In Gilbert(1989) and subsequent articles and book chapters including Gilbert (2006, chapter 7) Gilbert argues for an account of collective action according to which this rests on a special kind of interpersonal commitment, what Gilbert calls a "joint commitment". A joint commitment in Gilbert's sense is not a matter of a set of personal commitments independently created by each of the participants, as when each makes a personal decision to do something. Rather, it is a single commitment to whose creation each participant makes a contribution. Thus suppose that one person says "Shall we go for a walk?" and the other says "Yes, let's". Gilbert proposes that as a result of this exchange the parties are jointly committed to go for a walk, and thereby obligated to one another to act as if they were parts of a single person taking a walk. Joint commitments can be created less explicitly and through processes that are more extended in time. One merit of a joint commitment account of collective action, in Gilbert's view, is that it explains the fact that those who are out on a walk together, for instance, understand that each of them is in a position to demand corrective action of the other if he or she acts in ways that affect negatively the completion of their walk. In Gilbert (2005) she discusses the pertinence of joint commitment to collective actions in the sense of the theory of rational choice.
In Searle (1990) Searle argues that what lies at the heart of a collective action is the presence in the mind of each participant of a "we-intention". Searle does not give an account of we-intentions or, as he also puts it, "collective intentionality", but insists that they are distinct from the "I-intentions" that animate the actions of persons acting alone.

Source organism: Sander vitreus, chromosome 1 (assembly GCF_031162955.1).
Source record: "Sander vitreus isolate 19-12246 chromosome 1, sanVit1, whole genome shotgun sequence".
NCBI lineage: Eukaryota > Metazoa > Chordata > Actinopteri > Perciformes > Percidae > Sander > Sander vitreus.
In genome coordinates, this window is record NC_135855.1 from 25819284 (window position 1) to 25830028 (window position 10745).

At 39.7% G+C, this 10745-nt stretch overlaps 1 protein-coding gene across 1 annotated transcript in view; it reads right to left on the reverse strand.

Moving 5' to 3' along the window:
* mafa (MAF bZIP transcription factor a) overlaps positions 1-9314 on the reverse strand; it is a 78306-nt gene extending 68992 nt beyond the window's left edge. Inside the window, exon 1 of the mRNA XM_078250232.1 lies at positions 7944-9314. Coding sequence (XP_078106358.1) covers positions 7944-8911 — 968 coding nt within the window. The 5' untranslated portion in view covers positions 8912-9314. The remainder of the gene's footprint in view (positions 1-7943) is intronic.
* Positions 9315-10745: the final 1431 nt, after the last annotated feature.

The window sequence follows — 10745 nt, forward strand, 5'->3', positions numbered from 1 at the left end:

In Bratman (1993) Bratman proposed that, roughly, two people "share an intention" to paint a house together when each intends that the house is painted by virtue of the activity of each, and also intends that it is so painted by virtue of the intention of each that it is so painted. That these conditions obtain must also be "common knowledge" between the participants.
Discussion in this area continues to expand, and has influenced discussions in other disciplines including anthropology, developmental psychology, and economics. One general question is whether it is necessary to think in terms that go beyond the personal intentions of individual human beings properly to characterize what it is to act together. Bratman's account does not go beyond such personal intentions. Gilbert's account, with its invocation of joint commitment, does go beyond them. Searle's account does also, with its invocation of collective intentionality. The question of whether and how one must account for the existence of mutual obligations when there is a collective intention is another of the issues in this area of inquiry.
- Action group
- Mass collaboration
- Nash equilibrium
- Prisoner's dilemma
- Pareto efficiency
- Tragedy of the Commons
- Tragedy of the anticommons
- Bratman, Michael (1993). 'Shared Intention'. Ethics.
- Gilbert, Margaret (1989). On Social Facts. Princeton University Press.
- Gilbert, Margaret (2005). 'Rationality in Collective Action'. Philosophy of the Social Sciences.
- Gilbert, Margaret (2006). A Theory of Political Obligation: Membership, Commitment, and the Bonds of Society, Oxford University Press.
- Hardin, Russell (1982). Collective Action. John Hopkins University Press. Baltimore. ISBN 0-8018-2818-8
- Olson, Mancur (1971). The Logic of Collective Action. Harvard University Press. ISBN 0-674-53751-3
- Ostrom, Elinor. (1990). Governing the Commons: The Evolution of Institutions for Collective Action. Cambridge University Press.ISBN-13 978-0-521-40599-7
- Sandler Todd (1992) Collective action: Theory and applications. University of Michigan Press.
- Searle, John (1990). 'Collective Intentions and Actions'.
- Meinzen-Dick, R. and M. di Gregorio, eds. (2004) Collective Action and Property Rights for Sustainable Development. 2020 Focus No. 11. International Food Policy Research Institute: Washington, DC. http://www.ifpri.org/2020/focus/focus11.asp